Fewer U.S. teens are giving birth, CDC finds
Fewer teens than ever are giving birth in the United States, according to a new study by the Centers for Disease Control and Prevention. The finding is part of a larger trend of women having babies later in life, as birth rates continue to increase among women in their 30s and 40s.
The study found that just shy of 230,000 girls age 15 to 19 gave birth in 2015, or 22 for every 1,000 teens, which was an 8% decrease from 2014. The birth rate in this age group has been falling sharply since 2007, and between 2013 and 2014, there was a record decrease of 9%.
Even though the decrease in teen births between 2014 and 2015 does not appear to be quite as large as between 2013 and 2014, it is “still quite impressive,” said Brady E. Hamilton, a statistician and demographer at the National Center for Health Statistics who is lead author of the study.
Since 2007, the year-to-year decline in teen birth rates has been between 7% and 9%, which is “just astounding compared to change for any other age group,” Hamilton said. The number of teens becoming moms has dropped by a total of 54% from 2007 to 2015.
The number of women giving birth in their 20s has also been declining, albeit more gradually, since 2007. The birth rate among women between 20 and 24 dropped 27% between 2007 and 2015; in the most recent years, the decrease was 2% from 2013 to 2014 (PDF) and 3% from 2014 to 2015. Among women 25 and 29, the birth rate has been waning by about 1% each year, with the exception of a small bump of 2% between 2013 and 2014.
In contrast, the birth rate among women in their 30s rose about 1% from 2014 to 2015, contributing to an ongoing trend. The number of women between 30 and 34 giving birth has increased 5% since 2011 to 101.4 births per 1,000 women in 2015; the number of moms 35 to 39 climbed 13% since 2010 to 51.7 births per 1,000 women in 2015.
There was a relatively big spike of 4% in the birth rate among women 40 to 44 from 2014 to 2015, although the number of births in this age group was still low, at 11 per 1,000 women.
The report adds to the evidence that the age of mothers is rising in the United States, Hamilton said. A report by the CDC in January found that the average age when women had their first child increased from 24.9 in 2000 to 26.3 in 2014.
“There have been technological changes that make birth control easier and changes in women’s economic standing … which would be consistent with the notion that women want to delay and have better methods of delay,” said Phillip Levine, professor of economics at Wellesley College. Women are getting more education and contributing to the household income, and “to take advantage of that, it makes sense to delay childbearing,” he said.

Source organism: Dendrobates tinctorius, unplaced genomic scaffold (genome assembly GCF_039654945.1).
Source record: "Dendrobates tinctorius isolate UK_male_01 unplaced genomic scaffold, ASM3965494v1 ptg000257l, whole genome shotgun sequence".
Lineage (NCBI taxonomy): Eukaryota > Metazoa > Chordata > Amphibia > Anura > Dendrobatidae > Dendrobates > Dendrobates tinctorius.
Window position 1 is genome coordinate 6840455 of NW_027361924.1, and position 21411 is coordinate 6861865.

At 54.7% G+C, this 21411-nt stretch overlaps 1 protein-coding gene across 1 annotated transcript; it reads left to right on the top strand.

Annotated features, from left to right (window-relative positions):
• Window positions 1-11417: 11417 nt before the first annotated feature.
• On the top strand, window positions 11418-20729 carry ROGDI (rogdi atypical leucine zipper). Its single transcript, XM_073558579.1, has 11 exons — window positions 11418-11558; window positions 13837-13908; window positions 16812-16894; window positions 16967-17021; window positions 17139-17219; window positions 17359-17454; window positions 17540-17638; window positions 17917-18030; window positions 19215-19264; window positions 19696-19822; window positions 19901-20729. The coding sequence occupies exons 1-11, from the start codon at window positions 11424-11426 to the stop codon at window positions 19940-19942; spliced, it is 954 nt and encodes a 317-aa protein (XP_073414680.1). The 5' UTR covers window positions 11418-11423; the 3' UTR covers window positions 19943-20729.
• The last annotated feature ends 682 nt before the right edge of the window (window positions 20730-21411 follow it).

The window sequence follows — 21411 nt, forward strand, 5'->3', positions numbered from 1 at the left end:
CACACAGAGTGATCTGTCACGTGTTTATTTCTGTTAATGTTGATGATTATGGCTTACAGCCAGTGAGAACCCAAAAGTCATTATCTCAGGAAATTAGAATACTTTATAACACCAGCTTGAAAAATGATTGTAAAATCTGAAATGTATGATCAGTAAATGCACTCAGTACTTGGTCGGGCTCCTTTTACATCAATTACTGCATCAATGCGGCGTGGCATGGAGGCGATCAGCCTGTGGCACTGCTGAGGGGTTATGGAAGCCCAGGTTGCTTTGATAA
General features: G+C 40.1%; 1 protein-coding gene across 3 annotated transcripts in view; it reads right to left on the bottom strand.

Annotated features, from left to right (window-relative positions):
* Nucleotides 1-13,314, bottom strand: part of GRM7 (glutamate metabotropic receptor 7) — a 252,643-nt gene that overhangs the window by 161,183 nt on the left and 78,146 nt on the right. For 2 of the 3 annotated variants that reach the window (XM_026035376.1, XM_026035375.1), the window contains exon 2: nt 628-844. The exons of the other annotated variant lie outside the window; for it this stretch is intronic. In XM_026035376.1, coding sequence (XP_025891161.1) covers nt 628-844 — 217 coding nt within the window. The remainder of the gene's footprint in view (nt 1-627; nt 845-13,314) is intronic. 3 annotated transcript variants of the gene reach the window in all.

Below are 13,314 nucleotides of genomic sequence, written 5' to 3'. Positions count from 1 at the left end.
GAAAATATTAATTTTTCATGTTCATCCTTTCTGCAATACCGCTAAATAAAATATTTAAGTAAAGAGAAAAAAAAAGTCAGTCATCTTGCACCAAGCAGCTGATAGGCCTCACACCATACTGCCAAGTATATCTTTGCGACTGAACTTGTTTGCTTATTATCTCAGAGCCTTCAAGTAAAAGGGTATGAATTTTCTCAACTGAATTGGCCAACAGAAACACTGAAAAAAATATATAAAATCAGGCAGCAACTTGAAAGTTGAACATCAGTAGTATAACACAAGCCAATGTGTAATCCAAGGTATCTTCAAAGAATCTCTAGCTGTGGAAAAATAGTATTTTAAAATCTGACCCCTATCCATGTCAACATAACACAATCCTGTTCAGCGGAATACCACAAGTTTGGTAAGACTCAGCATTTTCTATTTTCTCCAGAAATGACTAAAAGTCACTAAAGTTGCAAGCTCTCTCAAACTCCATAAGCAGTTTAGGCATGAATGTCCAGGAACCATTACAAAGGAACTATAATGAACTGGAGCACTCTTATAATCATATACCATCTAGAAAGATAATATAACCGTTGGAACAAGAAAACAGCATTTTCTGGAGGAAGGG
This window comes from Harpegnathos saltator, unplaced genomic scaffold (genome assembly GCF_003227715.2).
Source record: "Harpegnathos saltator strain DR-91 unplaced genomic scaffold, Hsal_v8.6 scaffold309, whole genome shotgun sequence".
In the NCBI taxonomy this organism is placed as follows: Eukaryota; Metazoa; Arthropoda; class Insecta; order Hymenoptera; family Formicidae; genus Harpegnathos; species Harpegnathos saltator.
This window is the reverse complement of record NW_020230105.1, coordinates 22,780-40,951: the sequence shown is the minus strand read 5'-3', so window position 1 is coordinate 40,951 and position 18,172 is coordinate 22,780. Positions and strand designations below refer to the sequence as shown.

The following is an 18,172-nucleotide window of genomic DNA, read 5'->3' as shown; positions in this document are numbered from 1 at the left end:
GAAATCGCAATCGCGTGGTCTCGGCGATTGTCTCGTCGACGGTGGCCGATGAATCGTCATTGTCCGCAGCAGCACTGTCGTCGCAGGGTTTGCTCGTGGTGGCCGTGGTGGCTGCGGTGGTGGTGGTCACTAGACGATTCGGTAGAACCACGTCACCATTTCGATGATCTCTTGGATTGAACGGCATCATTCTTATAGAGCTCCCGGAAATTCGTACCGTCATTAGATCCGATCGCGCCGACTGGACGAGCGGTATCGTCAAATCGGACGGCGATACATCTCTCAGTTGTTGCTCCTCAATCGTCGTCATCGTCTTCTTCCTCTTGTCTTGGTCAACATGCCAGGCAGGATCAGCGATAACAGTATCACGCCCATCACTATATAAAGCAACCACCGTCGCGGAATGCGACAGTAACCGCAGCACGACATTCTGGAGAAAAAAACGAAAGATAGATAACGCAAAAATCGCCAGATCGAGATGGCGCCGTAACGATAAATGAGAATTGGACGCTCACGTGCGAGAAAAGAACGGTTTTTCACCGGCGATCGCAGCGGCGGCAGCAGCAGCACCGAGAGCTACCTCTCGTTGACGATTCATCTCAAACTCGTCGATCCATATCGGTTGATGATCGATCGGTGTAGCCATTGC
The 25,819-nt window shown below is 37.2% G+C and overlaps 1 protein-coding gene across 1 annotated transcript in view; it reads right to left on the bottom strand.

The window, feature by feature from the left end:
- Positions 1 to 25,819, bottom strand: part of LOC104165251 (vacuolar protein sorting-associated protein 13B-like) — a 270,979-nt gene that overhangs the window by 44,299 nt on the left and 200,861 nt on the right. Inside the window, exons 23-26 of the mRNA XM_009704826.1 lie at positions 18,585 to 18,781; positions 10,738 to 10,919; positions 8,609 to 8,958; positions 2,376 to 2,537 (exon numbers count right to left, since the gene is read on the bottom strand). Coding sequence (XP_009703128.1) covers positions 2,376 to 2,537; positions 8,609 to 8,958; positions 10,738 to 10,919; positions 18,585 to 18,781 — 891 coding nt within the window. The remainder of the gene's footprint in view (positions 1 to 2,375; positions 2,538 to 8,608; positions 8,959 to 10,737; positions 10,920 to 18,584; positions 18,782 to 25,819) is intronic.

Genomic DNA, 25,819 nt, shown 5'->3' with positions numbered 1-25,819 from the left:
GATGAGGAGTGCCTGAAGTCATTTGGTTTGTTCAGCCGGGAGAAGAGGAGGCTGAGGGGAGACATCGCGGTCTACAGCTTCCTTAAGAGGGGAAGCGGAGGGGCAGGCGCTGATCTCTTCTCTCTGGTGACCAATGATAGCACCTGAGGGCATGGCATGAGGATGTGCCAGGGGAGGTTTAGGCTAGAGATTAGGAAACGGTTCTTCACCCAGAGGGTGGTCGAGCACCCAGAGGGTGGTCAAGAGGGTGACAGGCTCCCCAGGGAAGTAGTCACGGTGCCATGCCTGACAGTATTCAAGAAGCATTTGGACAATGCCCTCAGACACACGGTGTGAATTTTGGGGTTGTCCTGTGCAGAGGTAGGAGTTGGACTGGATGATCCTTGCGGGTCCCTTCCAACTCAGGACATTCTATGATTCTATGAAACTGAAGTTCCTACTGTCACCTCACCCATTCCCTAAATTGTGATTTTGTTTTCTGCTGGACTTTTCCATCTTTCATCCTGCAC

The big improvements in birth control technology are the emergency contraception pill and long-acting reversible contraceptives, known as LARCs, which include intrauterine devices and contraceptive implants. LARCs have failure rates (PDF) of less than 1%, whereas condoms and birth control pills result in pregnancy in 18% and 9%, respectively, of cases.
The number of women ages 15 to 44 using LARCs has been steadily increasing from 2.4% in 2002 to 8.5% in 2009 to almost 11.6% in 2012, according to a report by the Guttmacher Institute.
The main factor that probably jump-started the sharp decline in birth rates among teens in 2007 was the Great Recession, Levine said. “I think teens are capable of responding to environmental conditions in similar ways to adults, and if it is not a good time for adults to have a baby, it is not a good time for a teen to have a baby,” Levine said.
The teen birth rate has continued to drop even now that the recession has ended and the economy is recovering, probably because more teens started using LARCs. “But its uptake is not huge, and there is certainly room for improvement,” Levine said.
According to the Guttmacher report, less than 6% of women age 15 to 19 were using a LARC in 2012.
The report also found that the number of babies born by cesarean is continuing to decline, from its peak of 32.9% in 2009 to 32% in 2015. Part of the decline could be because ob-gyns are less willing to perform cesarean deliveries because of the growing understanding that it is riskier for the mother.
There was a slight increase in the rate of preterm births, from 9.57% in 2014 to 9.62% in 2015, the first increase since 2007. The number of babies with low birth weight also inched up from 8% in 2014 to 8.07% in 2015 for the first time since 2007.
The findings are considered preliminary until all the birth records in the United States in 2015 have been processed, Hamilton said. The final report should be available in October. In previous years, the preliminary reports tended to agree with the final report, Hamilton said.